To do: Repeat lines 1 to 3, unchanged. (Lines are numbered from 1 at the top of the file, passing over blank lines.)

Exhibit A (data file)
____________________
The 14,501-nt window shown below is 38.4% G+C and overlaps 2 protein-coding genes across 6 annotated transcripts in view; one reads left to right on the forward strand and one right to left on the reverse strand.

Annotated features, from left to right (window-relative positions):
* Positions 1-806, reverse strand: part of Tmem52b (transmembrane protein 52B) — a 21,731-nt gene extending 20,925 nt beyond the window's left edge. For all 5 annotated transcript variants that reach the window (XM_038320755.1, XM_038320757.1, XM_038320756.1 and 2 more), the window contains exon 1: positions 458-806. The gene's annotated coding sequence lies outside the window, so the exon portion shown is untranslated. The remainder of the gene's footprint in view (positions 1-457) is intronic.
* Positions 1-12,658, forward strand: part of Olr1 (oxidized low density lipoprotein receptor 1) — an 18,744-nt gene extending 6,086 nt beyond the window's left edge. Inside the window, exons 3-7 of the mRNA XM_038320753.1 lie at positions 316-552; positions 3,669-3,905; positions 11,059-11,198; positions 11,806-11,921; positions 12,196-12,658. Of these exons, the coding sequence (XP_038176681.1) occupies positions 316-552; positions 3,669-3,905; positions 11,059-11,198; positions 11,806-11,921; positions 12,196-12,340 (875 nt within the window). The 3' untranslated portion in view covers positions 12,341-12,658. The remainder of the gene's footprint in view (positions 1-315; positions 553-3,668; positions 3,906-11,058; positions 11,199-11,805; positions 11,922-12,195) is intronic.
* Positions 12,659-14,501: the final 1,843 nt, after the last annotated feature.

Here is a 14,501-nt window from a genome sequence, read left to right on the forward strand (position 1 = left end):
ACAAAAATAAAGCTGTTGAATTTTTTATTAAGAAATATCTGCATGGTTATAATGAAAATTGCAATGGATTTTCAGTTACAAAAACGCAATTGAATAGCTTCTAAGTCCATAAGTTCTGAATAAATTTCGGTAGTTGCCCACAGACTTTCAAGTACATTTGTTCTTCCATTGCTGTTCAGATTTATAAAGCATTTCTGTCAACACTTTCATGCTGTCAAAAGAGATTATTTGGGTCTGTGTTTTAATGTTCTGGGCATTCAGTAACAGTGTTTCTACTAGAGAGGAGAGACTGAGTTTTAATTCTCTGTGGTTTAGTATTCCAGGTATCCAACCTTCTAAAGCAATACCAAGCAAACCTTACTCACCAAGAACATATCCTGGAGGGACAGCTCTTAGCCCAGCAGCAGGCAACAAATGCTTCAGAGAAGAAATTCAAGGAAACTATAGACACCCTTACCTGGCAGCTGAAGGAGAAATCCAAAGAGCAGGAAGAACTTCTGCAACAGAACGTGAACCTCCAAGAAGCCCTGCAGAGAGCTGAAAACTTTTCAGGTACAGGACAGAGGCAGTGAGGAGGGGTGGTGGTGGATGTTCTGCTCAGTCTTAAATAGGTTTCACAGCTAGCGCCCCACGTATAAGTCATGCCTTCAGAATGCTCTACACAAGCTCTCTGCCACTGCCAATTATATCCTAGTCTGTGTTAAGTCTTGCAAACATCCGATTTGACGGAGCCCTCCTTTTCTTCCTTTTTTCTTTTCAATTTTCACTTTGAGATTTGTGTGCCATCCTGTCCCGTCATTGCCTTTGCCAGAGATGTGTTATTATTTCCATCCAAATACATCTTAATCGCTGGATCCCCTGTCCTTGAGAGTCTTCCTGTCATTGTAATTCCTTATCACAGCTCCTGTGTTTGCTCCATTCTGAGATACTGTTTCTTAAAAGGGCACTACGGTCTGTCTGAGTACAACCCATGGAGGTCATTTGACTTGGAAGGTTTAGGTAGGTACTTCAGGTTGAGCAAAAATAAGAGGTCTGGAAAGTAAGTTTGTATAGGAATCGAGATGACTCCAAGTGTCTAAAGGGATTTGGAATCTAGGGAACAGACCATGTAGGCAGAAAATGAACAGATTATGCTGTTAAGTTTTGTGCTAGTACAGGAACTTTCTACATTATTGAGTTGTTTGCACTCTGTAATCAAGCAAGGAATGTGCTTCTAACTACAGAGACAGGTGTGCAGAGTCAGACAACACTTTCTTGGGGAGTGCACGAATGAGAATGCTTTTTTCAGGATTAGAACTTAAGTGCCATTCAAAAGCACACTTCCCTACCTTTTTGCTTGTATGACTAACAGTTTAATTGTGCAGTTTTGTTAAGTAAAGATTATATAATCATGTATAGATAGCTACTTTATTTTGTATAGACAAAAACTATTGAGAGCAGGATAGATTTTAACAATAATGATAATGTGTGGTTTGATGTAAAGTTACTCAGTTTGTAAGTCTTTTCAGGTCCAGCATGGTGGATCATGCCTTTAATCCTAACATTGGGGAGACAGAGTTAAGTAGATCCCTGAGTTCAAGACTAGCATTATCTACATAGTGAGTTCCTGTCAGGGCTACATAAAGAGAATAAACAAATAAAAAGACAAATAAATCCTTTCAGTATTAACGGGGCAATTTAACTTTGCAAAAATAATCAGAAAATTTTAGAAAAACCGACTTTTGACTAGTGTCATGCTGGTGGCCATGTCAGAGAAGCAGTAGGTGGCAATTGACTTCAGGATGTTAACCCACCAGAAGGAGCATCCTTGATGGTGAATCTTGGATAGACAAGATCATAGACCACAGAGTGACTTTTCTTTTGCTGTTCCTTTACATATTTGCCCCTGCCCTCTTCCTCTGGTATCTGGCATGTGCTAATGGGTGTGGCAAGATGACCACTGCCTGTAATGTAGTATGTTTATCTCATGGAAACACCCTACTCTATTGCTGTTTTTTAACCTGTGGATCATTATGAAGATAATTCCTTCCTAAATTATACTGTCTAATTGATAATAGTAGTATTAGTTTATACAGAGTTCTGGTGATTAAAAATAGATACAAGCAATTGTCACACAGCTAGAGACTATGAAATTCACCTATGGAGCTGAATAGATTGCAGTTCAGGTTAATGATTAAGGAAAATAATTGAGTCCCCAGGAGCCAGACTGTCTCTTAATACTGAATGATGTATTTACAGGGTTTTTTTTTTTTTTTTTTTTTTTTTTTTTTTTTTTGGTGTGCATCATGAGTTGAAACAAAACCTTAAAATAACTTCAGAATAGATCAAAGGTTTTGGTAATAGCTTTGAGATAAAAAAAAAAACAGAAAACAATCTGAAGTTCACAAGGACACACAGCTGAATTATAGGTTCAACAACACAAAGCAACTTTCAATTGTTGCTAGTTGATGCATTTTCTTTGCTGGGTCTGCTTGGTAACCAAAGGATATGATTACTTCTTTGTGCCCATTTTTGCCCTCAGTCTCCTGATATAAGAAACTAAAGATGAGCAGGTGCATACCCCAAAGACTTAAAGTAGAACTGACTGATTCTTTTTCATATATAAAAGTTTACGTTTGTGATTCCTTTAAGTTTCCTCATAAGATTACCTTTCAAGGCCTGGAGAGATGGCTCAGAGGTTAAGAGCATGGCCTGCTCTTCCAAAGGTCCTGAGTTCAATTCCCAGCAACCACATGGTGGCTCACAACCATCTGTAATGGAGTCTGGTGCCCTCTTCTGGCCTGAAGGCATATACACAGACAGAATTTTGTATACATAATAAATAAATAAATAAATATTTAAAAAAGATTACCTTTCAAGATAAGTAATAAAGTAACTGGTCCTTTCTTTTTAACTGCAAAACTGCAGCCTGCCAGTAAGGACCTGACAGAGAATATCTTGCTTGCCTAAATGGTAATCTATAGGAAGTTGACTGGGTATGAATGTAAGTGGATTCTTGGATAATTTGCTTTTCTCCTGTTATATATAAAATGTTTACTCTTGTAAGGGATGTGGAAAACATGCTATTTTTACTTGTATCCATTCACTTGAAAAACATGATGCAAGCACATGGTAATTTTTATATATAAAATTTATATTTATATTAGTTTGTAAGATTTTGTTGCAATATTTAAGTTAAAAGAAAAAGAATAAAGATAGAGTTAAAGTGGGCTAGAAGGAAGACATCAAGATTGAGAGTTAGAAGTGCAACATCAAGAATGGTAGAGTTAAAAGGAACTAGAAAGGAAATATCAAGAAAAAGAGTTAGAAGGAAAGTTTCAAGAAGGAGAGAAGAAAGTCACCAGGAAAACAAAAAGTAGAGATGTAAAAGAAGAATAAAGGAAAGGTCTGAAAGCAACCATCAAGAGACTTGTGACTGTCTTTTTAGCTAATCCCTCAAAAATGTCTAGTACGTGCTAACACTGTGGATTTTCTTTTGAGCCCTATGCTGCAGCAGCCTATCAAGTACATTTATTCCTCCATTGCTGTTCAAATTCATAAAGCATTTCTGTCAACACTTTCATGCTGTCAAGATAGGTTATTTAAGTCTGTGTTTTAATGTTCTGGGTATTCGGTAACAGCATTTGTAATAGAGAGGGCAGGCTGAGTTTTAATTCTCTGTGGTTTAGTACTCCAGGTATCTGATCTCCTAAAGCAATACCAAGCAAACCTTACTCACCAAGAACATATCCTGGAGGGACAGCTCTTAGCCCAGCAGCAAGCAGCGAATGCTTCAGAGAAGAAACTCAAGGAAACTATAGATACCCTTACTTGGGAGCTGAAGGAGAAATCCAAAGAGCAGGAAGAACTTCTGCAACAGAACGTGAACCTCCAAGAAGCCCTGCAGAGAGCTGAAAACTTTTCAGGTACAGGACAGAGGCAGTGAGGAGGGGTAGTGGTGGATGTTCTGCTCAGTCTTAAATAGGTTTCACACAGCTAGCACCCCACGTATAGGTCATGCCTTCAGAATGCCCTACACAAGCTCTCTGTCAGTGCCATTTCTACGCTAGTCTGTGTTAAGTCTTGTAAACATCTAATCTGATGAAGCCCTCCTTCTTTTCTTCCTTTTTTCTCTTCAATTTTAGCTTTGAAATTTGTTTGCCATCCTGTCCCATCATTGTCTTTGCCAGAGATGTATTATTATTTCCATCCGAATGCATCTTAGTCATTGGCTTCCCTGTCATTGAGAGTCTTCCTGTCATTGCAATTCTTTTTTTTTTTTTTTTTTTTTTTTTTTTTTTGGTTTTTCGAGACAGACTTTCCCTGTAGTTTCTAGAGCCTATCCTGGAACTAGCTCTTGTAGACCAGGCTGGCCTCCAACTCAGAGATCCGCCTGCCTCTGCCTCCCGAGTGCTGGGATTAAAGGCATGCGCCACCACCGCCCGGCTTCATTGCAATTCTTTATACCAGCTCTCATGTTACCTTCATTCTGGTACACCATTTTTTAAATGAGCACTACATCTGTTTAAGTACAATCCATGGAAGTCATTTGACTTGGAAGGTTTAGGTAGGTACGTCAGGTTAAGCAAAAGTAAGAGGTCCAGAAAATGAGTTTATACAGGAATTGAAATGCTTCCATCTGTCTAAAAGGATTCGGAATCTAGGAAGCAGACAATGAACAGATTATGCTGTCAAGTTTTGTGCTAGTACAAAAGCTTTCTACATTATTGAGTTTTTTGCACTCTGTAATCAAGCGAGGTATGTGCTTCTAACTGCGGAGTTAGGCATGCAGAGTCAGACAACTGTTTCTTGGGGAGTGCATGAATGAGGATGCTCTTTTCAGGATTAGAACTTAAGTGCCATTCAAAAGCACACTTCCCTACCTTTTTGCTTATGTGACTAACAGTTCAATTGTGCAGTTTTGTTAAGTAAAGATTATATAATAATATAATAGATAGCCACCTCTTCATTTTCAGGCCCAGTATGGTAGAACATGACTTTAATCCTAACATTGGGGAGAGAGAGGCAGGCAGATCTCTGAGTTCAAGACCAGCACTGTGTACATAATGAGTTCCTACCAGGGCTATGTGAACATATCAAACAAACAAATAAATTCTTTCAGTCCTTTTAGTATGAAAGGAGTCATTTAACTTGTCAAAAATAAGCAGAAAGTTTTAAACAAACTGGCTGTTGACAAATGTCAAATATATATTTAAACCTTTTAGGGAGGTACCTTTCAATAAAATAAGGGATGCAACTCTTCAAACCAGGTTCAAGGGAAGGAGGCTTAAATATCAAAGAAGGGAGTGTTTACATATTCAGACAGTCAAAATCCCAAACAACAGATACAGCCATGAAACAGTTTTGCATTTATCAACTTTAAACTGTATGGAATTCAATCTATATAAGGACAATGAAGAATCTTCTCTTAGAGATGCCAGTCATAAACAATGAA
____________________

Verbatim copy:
The 14,501-nt window shown below is 38.4% G+C and overlaps 2 protein-coding genes across 6 annotated transcripts in view; one reads left to right on the forward strand and one right to left on the reverse strand.

Annotated features, from left to right (window-relative positions):
* Positions 1-806, reverse strand: part of Tmem52b (transmembrane protein 52B) — a 21,731-nt gene extending 20,925 nt beyond the window's left edge. For all 5 annotated transcript variants that reach the window (XM_038320755.1, XM_038320757.1, XM_038320756.1 and 2 more), the window contains exon 1: positions 458-806. The gene's annotated coding sequence lies outside the window, so the exon portion shown is untranslated. The remainder of the gene's footprint in view (positions 1-457) is intronic.